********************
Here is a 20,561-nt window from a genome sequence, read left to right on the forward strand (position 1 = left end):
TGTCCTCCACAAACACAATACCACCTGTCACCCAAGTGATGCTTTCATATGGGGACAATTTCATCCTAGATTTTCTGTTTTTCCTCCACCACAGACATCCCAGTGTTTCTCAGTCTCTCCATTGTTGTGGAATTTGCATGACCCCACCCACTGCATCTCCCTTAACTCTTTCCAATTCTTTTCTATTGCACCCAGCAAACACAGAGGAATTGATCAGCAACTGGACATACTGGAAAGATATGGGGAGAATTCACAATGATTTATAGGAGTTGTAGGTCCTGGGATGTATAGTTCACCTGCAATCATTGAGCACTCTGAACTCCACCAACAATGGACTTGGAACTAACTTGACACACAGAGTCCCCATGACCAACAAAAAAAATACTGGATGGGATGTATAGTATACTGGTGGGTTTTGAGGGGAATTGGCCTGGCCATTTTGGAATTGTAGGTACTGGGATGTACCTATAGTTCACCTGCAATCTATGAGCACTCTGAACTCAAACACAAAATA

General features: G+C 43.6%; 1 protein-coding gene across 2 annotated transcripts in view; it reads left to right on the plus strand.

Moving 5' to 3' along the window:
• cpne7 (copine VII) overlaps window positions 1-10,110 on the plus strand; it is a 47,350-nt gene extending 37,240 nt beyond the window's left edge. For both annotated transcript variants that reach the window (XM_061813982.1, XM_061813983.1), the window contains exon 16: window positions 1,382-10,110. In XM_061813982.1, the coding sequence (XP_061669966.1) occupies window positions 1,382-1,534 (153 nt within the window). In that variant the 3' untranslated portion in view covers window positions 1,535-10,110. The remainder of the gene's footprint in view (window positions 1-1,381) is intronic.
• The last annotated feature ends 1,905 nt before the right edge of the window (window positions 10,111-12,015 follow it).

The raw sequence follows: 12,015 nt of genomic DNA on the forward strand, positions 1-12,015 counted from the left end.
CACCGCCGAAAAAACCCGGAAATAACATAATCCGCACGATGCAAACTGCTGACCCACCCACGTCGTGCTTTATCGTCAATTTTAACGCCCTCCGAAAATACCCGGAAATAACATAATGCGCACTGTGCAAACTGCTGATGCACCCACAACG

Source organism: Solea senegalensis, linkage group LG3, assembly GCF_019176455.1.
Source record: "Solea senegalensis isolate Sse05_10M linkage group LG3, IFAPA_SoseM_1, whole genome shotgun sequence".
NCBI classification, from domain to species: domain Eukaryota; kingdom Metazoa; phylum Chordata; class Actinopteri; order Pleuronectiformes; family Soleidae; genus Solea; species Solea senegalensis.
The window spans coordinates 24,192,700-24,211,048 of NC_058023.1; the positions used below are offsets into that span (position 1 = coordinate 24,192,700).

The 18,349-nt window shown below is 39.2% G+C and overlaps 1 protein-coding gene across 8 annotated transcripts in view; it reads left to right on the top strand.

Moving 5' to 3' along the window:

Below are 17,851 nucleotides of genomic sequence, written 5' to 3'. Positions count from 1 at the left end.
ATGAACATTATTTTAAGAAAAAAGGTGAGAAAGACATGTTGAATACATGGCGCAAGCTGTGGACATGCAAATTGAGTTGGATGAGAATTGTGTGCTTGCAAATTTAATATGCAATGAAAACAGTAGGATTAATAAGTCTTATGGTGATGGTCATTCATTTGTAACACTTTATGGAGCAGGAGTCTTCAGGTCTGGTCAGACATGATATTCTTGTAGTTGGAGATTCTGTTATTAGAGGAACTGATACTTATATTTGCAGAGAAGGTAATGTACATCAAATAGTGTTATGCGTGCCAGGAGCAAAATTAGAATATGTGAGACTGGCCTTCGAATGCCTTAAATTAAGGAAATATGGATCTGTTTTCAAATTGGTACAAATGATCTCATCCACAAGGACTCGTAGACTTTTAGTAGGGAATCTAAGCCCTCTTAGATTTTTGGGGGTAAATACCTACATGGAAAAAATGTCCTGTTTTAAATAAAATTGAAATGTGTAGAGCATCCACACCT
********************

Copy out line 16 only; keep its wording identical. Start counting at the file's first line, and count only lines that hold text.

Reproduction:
ATGAACATTATTTTAAGAAAAAAGGTGAGAAAGACATGTTGAATACATGGCGCAAGCTGTGGACATGCAAATTGAGTTGGATGAGAATTGTGTGCTTGCAAATTTAATATGCAATGAAAACAGTAGGATTAATAAGTCTTATGGTGATGGTCATTCATTTGTAACACTTTATGGAGCAGGAGTCTTCAGGTCTGGTCAGACATGATATTCTTGTAGTTGGAGATTCTGTTATTAGAGGAACTGATACTTATATTTGCAGAGAAGGTAATGTACATCAAATAGTGTTATGCGTGCCAGGAGCAAAATTAGAATATGTGAGACTGGCCTTCGAATGCCTTAAATTAAGGAAATATGGATCTGTTTTCAAATTGGTACAAATGATCTCATCCACAAGGACTCGTAGACTTTTAGTAGGGAATCTAAGCCCTCTTAGATTTTTGGGGGTAAATACCTACATGGAAAAAATGTCCTGTTTTAAATAAAATTGAAATGTGTAGAGCATCCACACCT